> This is something that browser makers should work out. Simply ignoring 
> them makes for a pretty weak browser. Even if it provides a different 
> feature like incremental search ("find-as-you-type" - first 
> implemented in emacs before there was a web to browse, and much 
> beloved of emacs users)
> Two possible approaches that browsers could use:
> One - the "iCab" approach: Don't use any plain characters for 
> controlling the browser. This leaves them all available to select or 
> activate the control (according to user preference, with luck). This 
> is my personal favourite - for various reasons reducing keystrokes is 
> important to me as a user - but it isn't everyone's preference.
> For extra credit, the browser could ask the system what keyboard is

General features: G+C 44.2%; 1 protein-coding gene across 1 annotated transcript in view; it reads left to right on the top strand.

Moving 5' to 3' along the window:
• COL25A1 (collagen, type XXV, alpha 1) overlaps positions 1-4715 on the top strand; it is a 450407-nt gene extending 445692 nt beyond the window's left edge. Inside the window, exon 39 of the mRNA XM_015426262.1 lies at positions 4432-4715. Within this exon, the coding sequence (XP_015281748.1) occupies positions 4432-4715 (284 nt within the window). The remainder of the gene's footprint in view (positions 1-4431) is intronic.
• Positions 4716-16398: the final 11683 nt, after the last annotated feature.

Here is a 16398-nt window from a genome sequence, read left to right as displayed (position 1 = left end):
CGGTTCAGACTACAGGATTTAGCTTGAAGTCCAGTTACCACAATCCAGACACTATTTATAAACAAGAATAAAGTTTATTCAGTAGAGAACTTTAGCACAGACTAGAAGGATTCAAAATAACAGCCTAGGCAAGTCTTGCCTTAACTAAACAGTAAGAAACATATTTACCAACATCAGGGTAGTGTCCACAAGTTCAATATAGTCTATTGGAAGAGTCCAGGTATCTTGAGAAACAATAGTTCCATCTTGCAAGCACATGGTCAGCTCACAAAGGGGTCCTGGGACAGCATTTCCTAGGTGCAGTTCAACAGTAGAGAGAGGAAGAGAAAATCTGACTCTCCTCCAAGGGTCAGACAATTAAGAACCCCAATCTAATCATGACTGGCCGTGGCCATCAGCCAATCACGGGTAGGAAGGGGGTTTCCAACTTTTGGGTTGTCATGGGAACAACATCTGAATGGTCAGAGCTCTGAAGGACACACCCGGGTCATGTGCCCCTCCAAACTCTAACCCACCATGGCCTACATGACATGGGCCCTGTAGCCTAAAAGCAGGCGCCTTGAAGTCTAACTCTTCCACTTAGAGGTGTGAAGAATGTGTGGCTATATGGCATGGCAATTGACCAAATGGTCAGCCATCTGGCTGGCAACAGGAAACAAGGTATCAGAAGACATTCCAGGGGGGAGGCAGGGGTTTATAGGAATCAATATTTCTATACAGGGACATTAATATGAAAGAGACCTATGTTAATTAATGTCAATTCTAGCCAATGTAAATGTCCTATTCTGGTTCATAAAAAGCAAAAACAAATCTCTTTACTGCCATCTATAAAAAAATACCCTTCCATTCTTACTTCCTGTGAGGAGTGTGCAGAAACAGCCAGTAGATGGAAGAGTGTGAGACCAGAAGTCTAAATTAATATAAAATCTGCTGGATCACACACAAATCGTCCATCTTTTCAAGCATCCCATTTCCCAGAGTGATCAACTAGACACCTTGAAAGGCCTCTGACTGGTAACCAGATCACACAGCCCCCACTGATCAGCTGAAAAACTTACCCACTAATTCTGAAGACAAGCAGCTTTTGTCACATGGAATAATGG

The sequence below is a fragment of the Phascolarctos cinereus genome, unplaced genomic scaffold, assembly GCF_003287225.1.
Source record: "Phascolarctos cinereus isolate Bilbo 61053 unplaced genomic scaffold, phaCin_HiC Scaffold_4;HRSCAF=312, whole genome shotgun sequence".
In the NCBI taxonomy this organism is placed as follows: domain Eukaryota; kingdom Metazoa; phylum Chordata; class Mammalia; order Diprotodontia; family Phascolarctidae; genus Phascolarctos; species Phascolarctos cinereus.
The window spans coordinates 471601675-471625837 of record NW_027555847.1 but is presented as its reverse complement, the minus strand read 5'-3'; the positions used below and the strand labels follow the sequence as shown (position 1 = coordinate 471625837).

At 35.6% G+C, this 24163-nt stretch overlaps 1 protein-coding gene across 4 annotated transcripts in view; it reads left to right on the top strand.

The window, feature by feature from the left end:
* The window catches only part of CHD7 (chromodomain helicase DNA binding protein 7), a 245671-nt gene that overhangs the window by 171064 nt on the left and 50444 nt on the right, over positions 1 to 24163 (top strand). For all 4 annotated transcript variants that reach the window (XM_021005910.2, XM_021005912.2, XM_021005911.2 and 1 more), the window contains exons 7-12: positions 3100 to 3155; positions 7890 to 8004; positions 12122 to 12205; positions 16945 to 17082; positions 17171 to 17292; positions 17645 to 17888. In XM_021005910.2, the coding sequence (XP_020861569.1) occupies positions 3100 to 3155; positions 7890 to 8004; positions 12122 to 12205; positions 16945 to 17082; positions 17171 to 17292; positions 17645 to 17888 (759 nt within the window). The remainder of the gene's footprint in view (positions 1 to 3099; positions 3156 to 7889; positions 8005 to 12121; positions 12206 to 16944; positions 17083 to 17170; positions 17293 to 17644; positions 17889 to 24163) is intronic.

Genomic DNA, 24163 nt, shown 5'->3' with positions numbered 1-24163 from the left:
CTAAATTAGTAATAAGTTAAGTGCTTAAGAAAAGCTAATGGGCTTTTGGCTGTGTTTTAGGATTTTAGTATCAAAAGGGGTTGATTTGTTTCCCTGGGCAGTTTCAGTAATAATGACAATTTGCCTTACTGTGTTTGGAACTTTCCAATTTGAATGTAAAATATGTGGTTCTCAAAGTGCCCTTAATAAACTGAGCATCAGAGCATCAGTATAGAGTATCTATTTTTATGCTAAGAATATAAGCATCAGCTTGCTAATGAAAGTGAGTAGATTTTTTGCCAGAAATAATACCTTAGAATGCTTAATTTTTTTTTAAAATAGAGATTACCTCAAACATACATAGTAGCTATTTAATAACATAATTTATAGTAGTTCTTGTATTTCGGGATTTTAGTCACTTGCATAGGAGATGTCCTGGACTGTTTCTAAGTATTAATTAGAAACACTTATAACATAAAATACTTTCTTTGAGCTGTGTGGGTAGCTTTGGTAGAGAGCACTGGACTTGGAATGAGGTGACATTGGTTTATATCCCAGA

> active at the moment. If I have an Australian keyboard running, and a 
> page is in Arabic with arabic accesskeys, it could remap the keys to 
> activate those controls to phonetically similar latin characters. 
> (Lynx presents arabic pages in latin fonts by doing this mapping - it 
> isn't technology that would need to be developed.)
> Two - the "pass-through" approach: In a browser like Opera which has 
> very substantial and powerful keyboard control already, Mozilla which 
> uses bare keys for its find-as-you-type functionality, or Amaya which 
> allows editing using the bare keys, you need some other way to get at 
> the accesskeys. This has already been figured out for screenreaders, 
> which need to re-use controls, or allow the user to activate the 
> underlying software with the same controls. For example, the browser 
> might reserve the command-p key for pass-through. So to activate an 
> accesskey the user presses command-P and then the accesskey. Or the 
> browser might apply the accesskey as a default, and use command-P to 
> allow the user to access other commands.
> There are more "extra credit" approaches possible too. The browser